After determining the alignment of larvae in each frame, data were pooled across the 10 frames of a single experiment, and the frequency distribution of the alignment with respect to flow was calculated. Angles of alignment were represented in a 0–180° scale, since larvae showed no left-right preference of alignment. Each experiment was repeated 4–5 times with a different group of larvae and the mean of means was plotted. All the data we present shows this mean of means +/− 1 SD.

Drug treatments

Lateral line hair cells were killed by incubating the larvae for 1 hr with 50–400 µM neomycin (Sigma, St Louis, MO) [12]. Larvae were incubated with drug in the dark at 28°C. The effectiveness of hair cell death was monitored by incubation with 0.005% DASPI stain after the rheotaxis assay was completed. To break hair cell tip-links, we incubated the larvae for 20 min in 1 mM EDTA in embryo medium [26]. To confirm the effectiveness of treatment we treated larvae with 150 µM FM1–43 (Invitrogen, Carlsbad, CA) for 1 min and then assessed dye uptake by hair cells [27], [28], [29].


Five day-old zebrafish larvae were tested for rheotaxis in continuous, non-turbulent flow. At this stage of development, lateral line hair cells are functional as shown by physiological recordings, vital dye uptake and their susceptibility to damage by aminoglycosides [30], [31]. We placed larvae in a flow of 0.14 cm/s, and measured their cumulative overall alignment 3 min after flow onset (Figure 1D). In the absence of flow, larvae show random alignment with respect to the water entry point, with mean and median alignments close to 90° (Figure 1E,F, black bars). By contrast, in the presence of flow, the overall mean and median alignments are significantly closer to the opposite direction of flow (Figure 1E,F, open bars). Under flow conditions, at any given time larvae are engaged in several different behaviors, including rheotaxis, turning or directed swimming (Movie S1). These different behaviors are apparent when the distribution of orientation angles is examined (Figure 1D). About half of larvae are oriented within 30° of the direction of flow and about 90% are oriented within 90°, whereas under no-flow conditions no bias for directions exists (Figure 1D).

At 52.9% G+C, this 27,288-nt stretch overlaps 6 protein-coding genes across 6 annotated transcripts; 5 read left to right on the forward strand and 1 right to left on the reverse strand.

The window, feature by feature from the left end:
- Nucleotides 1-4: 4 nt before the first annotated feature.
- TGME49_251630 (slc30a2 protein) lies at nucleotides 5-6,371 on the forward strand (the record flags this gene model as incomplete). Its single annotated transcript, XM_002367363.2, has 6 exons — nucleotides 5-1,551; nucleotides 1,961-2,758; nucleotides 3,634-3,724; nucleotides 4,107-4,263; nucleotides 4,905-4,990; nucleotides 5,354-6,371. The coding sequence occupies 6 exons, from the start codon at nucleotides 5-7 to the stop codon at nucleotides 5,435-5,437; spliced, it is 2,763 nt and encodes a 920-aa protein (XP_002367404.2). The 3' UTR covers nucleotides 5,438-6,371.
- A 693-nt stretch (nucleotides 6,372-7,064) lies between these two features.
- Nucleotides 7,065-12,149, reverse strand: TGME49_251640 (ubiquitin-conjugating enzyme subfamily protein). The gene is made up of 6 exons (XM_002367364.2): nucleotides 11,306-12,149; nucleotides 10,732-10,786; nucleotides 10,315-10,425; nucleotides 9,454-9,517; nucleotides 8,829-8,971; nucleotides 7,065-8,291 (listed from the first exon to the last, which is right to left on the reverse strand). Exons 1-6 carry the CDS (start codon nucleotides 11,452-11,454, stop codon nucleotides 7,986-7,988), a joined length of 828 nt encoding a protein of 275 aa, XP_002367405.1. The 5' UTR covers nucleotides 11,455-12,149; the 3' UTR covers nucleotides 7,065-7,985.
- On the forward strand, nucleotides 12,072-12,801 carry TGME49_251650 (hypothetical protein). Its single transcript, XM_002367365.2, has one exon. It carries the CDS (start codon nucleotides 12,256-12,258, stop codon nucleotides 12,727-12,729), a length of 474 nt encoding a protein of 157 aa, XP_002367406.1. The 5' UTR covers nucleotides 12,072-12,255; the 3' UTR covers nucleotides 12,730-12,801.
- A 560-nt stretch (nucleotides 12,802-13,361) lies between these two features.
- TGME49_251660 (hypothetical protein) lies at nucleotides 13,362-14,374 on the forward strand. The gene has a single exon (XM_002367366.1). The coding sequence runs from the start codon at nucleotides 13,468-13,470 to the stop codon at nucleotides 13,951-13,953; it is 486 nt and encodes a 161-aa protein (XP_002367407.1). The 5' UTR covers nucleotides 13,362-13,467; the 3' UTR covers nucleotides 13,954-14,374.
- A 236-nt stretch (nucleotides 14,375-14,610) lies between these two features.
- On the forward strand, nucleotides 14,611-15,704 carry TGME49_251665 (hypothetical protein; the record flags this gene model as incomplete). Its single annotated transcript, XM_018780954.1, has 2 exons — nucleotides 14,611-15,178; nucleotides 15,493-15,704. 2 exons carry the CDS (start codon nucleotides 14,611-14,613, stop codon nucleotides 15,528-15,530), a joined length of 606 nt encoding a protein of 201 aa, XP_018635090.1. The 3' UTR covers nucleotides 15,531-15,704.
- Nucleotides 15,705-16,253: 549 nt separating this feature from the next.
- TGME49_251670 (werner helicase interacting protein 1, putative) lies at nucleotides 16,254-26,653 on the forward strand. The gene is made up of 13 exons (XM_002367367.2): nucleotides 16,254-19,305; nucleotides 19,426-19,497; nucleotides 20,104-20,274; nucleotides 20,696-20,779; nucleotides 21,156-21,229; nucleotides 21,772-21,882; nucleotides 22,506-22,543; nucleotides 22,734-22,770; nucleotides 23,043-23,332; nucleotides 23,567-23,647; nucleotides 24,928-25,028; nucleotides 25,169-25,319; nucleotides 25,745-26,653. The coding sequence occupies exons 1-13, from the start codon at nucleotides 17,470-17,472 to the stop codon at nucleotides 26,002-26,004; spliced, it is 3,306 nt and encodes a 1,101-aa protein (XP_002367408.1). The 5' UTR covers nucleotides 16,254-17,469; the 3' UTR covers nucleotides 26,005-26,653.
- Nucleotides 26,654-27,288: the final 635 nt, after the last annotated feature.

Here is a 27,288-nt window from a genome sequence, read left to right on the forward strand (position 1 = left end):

A first step in our analyses was to determine the optimum conditions for testing lateral line hair cell contribution to rheotaxis. Toward this end, we tested rheotaxis in different lighting conditions and various flow rates. In both cases, the importance of lateral line hair cells was assessed by acute destruction of functional lateral line hair cells with neomycin exposure [12], [31]. Both visual and lateral line input have been shown to play a role in rheotaxis in adult fish [18], [19], [32]. To determine the relative importance of these stimuli for zebrafish larval behavior, we tested rheotaxis in both ambient light (AL) and infrared light (IR) in untreated controls and after ablation of lateral line hair cells with 200µM neomycin (Figure 2A). Bath-application of neomycin does not kill auditory and vestibular hair cells or lead to balance phenotypes (data not shown), therefore, we do not expect the auditory and vestibular systems to be affected. To present the larvae with controlled visual cues we covered the sides of our clear flume with a vertically striped black and white paper (1 cm apart). To statistically distinguish among different conditions, we repeated each experiment 6 times on different days and compared the mean statistics, since the day-to-day variation proved to be greater than within-day variation. For all experiments we found that comparing means, medians or frequency of alignment within 30° of the flow did not change the outcome of statistical analysis. Hence, the rest of the results are reported as frequency of alignment within 30°, which we define as rheotaxis. When we removed lateral line input and tested larvae in AL, fewer larvae undergo rheotaxis, although this difference is not statistically significant (Figure 2A). When we removed visual input (IR condition) in addition to lateral line input, we found that the frequency of rheotaxis of treated larvae decreased significantly when compared to untreated controls. These results suggest that removing inputs from both the lateral line and the visual system is more detrimental to rheotaxis than removing the lateral line input alone. It is interesting to note that the trend of alignment in untreated larvae is less in AL then in IR illumination (although not significant), suggesting that other directed movements in these conditions may obscure the measurement of rheotaxis. Since significant differences in rheotaxis were observed only in IR, all subsequent experiments were performed under IR illumination.